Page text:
Thursday, October 22, 2015

Gilded Pennoncel





















My most recent flag project was a silk pennoncel, with three gold sandglasses on a blue field. Modern fabric paint was the lowest layer of the sandglasses,  with gold leaf burnished atop that with gum arabic.

Flags, coat armor and caparisons were often painted in the Middle Ages, and Cennino Cennini had much useful advice on painting cloth. Both silk and linen was used for surviving flags, and the Earl of Wawick owned standards of worsted. Cennini also described how to paint velvet, and woolen cloth for jousts or tournaments.  Cennini generally sized the cloth where it would be painted, which is essential to protect the cloth if oil based paint or mordant for gilding is used.

I sewed the silk to a peripheral piece of cloth, shaped so it could be stretched over a modern canvas stretcher just like a canvas for easel painting.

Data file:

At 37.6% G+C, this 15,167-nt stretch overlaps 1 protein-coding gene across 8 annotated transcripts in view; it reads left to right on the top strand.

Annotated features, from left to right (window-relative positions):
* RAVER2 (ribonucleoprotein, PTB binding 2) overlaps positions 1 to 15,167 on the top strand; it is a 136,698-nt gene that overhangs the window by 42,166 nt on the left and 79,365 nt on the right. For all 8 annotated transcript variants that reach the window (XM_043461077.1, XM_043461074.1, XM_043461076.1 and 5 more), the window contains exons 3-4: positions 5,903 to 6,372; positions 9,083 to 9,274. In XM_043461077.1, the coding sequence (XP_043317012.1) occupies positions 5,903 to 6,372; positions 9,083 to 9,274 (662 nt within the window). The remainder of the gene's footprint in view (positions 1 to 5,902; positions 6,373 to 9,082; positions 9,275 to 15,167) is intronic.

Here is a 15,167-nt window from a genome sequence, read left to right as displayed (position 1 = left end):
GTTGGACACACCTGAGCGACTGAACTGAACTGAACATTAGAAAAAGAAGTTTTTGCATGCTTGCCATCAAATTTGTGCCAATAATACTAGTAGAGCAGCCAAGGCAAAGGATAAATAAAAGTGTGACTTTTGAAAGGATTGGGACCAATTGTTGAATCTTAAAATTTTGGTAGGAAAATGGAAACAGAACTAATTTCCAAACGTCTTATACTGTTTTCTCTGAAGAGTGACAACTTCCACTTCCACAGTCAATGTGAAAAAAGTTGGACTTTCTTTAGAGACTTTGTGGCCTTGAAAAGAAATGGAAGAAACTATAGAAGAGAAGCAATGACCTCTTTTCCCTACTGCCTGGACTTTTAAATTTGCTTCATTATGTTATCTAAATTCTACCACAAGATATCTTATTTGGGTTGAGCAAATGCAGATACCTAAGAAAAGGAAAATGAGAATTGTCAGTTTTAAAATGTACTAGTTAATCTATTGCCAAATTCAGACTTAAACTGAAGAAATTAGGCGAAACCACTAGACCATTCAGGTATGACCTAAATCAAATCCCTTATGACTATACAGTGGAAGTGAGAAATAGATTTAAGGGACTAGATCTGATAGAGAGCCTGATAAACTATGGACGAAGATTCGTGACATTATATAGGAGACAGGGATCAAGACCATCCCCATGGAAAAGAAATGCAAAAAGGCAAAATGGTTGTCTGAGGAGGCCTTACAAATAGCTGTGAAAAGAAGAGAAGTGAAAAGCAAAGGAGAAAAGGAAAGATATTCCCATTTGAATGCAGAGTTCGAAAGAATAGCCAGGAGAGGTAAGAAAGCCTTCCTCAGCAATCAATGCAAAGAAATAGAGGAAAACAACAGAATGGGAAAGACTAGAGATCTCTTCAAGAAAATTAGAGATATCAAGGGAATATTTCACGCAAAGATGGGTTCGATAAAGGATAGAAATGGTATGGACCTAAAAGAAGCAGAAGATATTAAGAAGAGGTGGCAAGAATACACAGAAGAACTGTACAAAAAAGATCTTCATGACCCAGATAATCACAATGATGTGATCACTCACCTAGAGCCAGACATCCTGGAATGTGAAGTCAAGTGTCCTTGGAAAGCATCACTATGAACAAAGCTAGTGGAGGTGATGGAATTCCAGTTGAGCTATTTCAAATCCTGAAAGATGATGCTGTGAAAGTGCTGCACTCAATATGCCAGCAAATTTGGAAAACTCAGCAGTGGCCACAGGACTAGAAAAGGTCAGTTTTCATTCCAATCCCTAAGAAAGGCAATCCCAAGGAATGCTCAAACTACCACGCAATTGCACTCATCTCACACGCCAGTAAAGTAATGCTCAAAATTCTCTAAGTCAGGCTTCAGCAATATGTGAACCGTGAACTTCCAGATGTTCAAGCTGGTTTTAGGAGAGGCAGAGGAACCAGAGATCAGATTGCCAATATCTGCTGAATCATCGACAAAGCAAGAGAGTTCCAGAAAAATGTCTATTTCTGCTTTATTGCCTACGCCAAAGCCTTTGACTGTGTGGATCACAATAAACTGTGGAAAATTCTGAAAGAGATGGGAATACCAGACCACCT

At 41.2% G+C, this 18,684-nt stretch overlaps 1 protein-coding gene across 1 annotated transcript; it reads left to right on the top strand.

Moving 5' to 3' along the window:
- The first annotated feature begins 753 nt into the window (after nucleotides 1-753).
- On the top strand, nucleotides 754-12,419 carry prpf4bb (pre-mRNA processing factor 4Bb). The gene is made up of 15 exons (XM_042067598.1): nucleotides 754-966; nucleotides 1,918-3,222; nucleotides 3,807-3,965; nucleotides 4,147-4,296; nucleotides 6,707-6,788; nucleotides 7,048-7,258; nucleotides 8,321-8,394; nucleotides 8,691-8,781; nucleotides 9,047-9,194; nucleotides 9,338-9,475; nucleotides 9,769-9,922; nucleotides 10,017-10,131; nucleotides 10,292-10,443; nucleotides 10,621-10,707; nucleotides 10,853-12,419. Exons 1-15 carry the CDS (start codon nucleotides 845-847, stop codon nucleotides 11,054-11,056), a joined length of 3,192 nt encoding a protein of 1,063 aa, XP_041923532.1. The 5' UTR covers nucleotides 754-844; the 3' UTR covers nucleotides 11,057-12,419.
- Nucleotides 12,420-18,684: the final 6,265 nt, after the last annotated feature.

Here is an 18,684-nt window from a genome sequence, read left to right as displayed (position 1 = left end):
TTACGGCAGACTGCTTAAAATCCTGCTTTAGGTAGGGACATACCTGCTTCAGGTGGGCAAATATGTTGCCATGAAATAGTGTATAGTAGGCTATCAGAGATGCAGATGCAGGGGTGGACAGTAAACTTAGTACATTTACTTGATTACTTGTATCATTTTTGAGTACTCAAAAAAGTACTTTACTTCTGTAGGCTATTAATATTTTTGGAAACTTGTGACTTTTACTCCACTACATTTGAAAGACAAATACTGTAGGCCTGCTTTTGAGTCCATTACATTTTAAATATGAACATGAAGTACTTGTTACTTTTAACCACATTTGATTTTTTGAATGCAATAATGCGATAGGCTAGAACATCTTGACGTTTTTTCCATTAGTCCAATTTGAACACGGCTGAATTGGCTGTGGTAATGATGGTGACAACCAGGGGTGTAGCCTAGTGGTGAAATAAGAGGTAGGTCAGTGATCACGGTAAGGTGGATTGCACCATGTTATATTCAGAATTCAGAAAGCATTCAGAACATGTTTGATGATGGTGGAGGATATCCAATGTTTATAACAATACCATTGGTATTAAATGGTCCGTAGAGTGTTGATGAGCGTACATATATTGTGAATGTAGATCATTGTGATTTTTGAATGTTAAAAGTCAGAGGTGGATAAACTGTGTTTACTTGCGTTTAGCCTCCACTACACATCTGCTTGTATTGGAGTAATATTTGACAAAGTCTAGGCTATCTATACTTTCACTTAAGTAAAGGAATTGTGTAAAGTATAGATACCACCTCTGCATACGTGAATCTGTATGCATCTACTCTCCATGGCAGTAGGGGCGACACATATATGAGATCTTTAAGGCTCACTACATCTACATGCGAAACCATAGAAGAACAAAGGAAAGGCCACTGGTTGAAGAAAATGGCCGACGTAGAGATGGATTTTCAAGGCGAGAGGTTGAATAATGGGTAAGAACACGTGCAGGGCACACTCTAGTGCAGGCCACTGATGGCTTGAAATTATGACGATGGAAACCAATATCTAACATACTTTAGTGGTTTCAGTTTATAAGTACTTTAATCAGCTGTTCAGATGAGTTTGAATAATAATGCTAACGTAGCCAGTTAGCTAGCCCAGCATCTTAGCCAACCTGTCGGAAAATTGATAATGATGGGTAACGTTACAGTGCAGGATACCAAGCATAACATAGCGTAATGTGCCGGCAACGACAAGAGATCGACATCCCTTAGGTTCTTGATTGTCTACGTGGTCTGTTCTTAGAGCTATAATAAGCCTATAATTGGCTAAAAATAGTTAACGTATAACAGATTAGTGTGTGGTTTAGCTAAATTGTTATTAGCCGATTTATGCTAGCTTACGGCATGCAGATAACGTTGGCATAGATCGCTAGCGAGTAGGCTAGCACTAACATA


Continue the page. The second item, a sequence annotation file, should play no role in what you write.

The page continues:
Modern acrylic fabric paint can be applied to cloth directly, but has a gloss that is somewhat different from oil paint over size or tempera.

Note that medieval flag makers seem to have been more flexible in arranging charges than their modern emulators, as long as the number was correct. The crowns on Arthur’s pennoncel in the Nine Worthies Tapestry are arranged similarly to here, but those on his shield are two and one.

Using resist and dyes to paint silk seems to have been unknown in Europe before the 19th century.

8 comments:

Unknown said...

Did you start with blue silk? Or did you paint the background?

-Charlotte

Will McLean said...

Blue silk. Less work for me, and more supple.

Chelseayhun said...

yeah i agree on blue silk


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Jonathan Blair said...

Is the Pennoncel painted on both sides?

Zaritah Pierre said...

i think all of us agree on blue silk


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HannahWinslett said...

bluesilk too. i think its better


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Look at Fair Oaks Garage Doors said...

Making something like this means you are creative.

Shoretel Vendor said...

Looking forward to know more of your creativeness!